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Home Prices Are Slowing Down, but Not Dropping—at Least Not Yet

As the coronavirus pandemic drags on, it continues to take a toll on the housing market, as home price growth continues to soften and the number of new homes for sale plummets, according to the most recent realtor.com® data.

The median home list price was up just 0.3% year over year on realtor.com in the week ending April 18 in the 100 largest real estate markets. The previous week it was up 0.8%, the week before that it was 1.6%, and there was a 2.5% rise in the week prior to that.

“We’re seeing prices slow down. They haven’t dropped, but they have slowed down significantly,” says realtor.com Senior Economist George Ratiu. “Prices are likely to decline moderately over the next months and a lot steeper later.”

The national median home price held steady at $320,000, virtually unchanged for the past six weeks. While most real estate experts believe prices will remain strong, with no fire sales like around the Great Recession, this spring buying season definitely won’t be as strong as in previous years.

After all, about 26 million Americans filed for unemployment in the first five weeks of this crisis.

Many buyers, about 38%, are simply waiting for the health and economic crisis to pass to purchase a home, according to a recent realtor.com survey. The survey was conducted April 15–17.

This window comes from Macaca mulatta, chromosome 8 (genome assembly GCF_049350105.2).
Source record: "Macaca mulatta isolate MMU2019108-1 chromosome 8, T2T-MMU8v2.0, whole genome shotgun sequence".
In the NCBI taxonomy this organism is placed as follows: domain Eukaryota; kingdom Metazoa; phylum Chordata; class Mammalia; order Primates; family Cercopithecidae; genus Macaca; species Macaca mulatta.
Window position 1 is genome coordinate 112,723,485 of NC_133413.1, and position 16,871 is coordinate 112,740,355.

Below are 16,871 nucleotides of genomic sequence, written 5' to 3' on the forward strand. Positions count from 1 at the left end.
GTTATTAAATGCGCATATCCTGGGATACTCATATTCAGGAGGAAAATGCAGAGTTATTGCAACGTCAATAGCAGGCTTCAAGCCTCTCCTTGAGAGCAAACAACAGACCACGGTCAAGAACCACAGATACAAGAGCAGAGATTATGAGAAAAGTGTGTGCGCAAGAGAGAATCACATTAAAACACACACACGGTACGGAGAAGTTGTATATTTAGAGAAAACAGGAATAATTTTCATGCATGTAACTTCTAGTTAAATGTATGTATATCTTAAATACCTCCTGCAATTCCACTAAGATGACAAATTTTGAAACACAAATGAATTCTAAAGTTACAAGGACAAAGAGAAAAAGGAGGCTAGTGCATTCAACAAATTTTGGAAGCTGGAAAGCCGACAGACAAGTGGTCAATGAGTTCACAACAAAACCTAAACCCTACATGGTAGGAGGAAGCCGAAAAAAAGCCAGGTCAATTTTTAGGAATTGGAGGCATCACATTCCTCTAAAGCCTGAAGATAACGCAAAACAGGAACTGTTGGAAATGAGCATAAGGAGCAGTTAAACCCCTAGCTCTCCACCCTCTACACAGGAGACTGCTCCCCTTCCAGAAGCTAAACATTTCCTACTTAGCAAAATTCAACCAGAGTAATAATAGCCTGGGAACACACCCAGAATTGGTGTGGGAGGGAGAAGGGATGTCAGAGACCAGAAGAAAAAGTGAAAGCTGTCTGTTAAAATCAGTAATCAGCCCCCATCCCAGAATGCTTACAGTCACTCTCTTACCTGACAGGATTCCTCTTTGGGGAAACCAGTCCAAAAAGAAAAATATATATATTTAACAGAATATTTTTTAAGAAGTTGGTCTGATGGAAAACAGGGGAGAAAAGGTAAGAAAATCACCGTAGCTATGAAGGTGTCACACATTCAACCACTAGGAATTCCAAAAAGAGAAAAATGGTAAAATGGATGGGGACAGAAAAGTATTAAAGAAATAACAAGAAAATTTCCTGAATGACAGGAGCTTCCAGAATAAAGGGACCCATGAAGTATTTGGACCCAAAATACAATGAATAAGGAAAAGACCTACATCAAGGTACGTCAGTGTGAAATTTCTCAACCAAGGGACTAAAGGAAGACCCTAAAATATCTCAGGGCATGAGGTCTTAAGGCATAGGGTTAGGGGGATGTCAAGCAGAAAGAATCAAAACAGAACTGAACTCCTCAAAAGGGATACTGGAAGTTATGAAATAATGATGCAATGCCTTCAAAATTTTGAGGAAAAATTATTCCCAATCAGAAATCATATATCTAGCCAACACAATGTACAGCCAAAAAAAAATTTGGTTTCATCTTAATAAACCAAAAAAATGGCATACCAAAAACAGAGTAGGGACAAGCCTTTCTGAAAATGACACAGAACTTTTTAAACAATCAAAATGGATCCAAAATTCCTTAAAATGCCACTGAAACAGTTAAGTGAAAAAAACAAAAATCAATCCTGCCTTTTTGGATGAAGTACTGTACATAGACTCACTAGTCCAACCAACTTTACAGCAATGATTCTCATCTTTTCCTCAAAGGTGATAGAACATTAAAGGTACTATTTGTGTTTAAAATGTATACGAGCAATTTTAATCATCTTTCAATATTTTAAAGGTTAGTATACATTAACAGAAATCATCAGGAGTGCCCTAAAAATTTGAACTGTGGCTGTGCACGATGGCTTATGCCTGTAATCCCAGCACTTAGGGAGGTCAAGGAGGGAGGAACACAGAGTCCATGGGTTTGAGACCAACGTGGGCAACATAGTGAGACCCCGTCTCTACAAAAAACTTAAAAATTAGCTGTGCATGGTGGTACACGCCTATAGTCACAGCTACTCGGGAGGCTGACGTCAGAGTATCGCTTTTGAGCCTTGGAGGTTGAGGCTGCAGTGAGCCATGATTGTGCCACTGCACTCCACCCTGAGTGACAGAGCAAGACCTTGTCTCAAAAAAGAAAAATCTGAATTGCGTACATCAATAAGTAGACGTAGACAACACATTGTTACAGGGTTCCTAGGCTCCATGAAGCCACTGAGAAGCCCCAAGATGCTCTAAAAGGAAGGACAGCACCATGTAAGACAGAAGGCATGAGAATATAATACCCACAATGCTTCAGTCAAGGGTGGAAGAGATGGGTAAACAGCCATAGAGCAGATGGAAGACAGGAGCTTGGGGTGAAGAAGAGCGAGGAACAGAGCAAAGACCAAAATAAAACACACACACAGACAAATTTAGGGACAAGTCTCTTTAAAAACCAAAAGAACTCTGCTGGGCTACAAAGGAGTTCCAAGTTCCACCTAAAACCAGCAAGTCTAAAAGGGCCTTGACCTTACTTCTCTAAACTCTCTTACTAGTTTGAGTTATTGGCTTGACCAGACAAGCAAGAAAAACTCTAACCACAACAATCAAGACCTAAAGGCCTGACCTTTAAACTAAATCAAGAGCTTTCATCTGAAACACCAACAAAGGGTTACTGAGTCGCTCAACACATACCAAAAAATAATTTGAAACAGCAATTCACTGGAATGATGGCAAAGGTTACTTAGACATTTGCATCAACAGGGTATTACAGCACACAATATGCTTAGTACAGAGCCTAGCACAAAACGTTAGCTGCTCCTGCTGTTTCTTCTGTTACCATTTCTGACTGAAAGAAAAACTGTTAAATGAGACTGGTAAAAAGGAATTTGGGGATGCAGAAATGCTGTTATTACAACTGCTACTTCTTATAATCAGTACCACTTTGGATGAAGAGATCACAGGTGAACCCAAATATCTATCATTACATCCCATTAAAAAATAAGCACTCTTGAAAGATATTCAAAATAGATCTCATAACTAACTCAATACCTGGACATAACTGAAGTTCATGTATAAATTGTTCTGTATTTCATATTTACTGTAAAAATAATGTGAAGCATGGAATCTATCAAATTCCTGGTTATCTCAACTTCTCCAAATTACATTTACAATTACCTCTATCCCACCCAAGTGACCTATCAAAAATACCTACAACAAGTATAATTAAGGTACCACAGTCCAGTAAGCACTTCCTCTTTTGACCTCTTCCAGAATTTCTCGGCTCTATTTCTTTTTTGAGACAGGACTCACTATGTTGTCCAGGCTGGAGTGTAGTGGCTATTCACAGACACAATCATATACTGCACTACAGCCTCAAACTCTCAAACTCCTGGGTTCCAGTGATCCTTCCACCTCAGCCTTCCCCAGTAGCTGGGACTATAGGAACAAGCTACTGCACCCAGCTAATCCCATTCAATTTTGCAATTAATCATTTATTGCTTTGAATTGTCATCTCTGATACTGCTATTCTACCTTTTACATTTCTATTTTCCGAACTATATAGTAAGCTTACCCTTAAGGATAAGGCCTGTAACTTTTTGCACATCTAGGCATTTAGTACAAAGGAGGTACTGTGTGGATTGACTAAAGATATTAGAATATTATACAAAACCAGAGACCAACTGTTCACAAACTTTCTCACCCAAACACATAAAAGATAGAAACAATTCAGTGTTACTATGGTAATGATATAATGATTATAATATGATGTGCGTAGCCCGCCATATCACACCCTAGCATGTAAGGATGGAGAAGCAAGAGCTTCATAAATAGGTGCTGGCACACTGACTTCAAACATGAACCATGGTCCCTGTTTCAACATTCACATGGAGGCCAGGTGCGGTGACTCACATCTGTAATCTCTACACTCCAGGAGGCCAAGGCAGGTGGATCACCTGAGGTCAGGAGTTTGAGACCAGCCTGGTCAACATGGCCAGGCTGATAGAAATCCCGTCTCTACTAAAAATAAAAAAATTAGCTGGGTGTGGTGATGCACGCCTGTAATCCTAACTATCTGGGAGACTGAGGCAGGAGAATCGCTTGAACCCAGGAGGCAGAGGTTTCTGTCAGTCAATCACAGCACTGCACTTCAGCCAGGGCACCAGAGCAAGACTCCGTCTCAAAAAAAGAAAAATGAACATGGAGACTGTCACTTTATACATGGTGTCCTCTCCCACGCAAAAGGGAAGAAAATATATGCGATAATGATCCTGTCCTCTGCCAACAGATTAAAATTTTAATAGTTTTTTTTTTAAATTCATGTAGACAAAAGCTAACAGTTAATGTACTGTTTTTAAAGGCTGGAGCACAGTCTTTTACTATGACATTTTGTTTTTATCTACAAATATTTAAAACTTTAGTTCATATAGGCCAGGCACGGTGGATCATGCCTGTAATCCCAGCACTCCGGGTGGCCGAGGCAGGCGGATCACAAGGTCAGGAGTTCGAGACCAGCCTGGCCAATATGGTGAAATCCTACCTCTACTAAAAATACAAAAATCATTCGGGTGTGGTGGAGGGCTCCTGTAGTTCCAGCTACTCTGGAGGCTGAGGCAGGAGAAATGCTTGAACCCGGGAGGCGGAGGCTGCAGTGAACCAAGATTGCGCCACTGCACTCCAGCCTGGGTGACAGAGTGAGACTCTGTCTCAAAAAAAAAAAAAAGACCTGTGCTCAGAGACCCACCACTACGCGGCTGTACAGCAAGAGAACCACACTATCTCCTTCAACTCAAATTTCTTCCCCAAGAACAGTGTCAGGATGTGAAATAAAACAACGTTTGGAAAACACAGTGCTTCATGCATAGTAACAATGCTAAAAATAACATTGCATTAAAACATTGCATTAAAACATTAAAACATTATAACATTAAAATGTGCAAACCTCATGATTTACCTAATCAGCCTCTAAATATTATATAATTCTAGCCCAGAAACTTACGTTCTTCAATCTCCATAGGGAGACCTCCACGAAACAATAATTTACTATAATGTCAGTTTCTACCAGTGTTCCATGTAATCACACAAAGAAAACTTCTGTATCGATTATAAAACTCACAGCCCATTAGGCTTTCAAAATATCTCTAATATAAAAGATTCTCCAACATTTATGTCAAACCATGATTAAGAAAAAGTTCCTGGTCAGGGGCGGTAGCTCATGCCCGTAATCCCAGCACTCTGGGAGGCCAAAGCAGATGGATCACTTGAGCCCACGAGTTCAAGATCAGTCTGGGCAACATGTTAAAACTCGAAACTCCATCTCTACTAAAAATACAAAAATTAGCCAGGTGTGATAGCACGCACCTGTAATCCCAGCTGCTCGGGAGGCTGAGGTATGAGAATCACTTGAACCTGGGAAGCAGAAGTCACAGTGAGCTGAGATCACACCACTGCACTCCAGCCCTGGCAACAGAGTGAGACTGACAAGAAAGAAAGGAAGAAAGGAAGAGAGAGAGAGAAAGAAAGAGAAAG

“Pricing your home the way you did two months ago is impractical,” says Ratiu. “In a normal market, a lack of inventory pushes prices up. In the current market, the lack of inventory indicates sellers are not confident they can sell their homes at top dollar.”

The number of new listings on realtor.com has continued to fall. Sellers worried about having buyers inside their homes, not being able to fetch a good price, and moving during a pandemic are pulling their homes off the market. Many would-be sellers are deciding to wait until the crisis is over to put their properties up for sale.

The number of new listings dropped 42% in the week ending April 18 compared with the previous year. The prior week the number of listings fell 47%, and they were down 31% in the week before that.

“Sellers are reacting [to this crisis] by choosing not to put their homes up for sale,” says Ratiu.

In another sign that COVID-19 has upended the housing market, homes are sitting on the market for six days, or 10%, longer than last year. That’s the biggest increase since 2013.

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